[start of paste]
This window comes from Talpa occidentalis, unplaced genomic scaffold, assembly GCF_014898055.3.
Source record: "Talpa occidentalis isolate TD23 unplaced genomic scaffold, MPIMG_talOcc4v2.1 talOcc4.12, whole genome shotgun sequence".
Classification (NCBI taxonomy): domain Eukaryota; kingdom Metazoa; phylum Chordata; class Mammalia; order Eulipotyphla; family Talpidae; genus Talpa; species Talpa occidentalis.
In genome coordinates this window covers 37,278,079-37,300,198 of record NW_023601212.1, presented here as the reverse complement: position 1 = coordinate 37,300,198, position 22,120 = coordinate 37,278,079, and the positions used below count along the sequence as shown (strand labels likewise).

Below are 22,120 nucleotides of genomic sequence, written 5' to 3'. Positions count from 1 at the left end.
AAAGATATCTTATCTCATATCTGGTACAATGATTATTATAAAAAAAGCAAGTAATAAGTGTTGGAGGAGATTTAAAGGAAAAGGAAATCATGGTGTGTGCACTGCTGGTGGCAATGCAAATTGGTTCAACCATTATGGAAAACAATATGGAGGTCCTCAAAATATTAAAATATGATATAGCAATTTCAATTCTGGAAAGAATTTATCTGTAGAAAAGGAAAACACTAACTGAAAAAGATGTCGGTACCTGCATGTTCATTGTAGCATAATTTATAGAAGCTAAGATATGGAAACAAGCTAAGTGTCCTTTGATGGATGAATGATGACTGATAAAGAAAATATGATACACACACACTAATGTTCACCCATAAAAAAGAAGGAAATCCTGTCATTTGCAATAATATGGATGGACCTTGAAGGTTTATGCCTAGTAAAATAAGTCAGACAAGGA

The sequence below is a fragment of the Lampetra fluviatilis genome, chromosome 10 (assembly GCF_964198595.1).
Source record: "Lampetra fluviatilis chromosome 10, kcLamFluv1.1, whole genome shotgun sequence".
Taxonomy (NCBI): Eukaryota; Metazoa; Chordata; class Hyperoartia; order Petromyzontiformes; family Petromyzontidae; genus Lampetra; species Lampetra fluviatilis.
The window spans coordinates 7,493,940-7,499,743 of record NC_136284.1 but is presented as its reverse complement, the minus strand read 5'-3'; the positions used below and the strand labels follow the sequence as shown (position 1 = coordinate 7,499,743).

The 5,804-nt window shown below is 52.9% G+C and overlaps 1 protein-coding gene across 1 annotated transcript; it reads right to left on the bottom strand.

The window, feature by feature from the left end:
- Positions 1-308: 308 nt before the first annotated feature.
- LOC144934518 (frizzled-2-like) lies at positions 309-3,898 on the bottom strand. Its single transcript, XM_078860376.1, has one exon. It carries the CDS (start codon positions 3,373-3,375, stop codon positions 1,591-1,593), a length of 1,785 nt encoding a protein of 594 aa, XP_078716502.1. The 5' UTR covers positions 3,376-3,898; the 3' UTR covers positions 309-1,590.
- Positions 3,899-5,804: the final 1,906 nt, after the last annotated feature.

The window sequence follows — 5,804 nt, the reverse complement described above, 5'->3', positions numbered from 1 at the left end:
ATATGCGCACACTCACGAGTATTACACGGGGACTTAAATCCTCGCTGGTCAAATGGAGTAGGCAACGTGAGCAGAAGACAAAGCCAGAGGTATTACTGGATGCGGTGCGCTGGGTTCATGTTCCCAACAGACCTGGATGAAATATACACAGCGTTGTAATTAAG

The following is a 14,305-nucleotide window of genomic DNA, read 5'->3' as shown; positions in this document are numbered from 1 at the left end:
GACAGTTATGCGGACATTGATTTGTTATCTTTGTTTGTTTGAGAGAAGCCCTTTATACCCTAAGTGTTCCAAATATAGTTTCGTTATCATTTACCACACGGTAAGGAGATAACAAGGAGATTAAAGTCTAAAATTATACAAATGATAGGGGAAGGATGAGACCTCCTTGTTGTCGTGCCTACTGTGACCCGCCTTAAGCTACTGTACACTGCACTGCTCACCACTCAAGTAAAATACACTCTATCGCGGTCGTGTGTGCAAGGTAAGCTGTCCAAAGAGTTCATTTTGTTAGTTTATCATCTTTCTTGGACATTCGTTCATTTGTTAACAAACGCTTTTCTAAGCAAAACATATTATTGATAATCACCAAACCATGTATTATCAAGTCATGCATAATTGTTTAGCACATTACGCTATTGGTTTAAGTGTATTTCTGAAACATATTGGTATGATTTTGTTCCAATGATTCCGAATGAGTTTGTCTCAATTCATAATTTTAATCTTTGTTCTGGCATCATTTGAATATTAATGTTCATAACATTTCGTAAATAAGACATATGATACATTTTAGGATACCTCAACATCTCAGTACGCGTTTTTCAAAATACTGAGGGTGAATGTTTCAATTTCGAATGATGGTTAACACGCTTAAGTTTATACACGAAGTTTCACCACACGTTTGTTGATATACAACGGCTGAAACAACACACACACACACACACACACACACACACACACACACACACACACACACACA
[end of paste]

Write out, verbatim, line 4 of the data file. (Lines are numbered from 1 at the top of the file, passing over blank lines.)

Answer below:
In genome coordinates this window covers 37,278,079-37,300,198 of record NW_023601212.1, presented here as the reverse complement: position 1 = coordinate 37,300,198, position 22,120 = coordinate 37,278,079, and the positions used below count along the sequence as shown (strand labels likewise).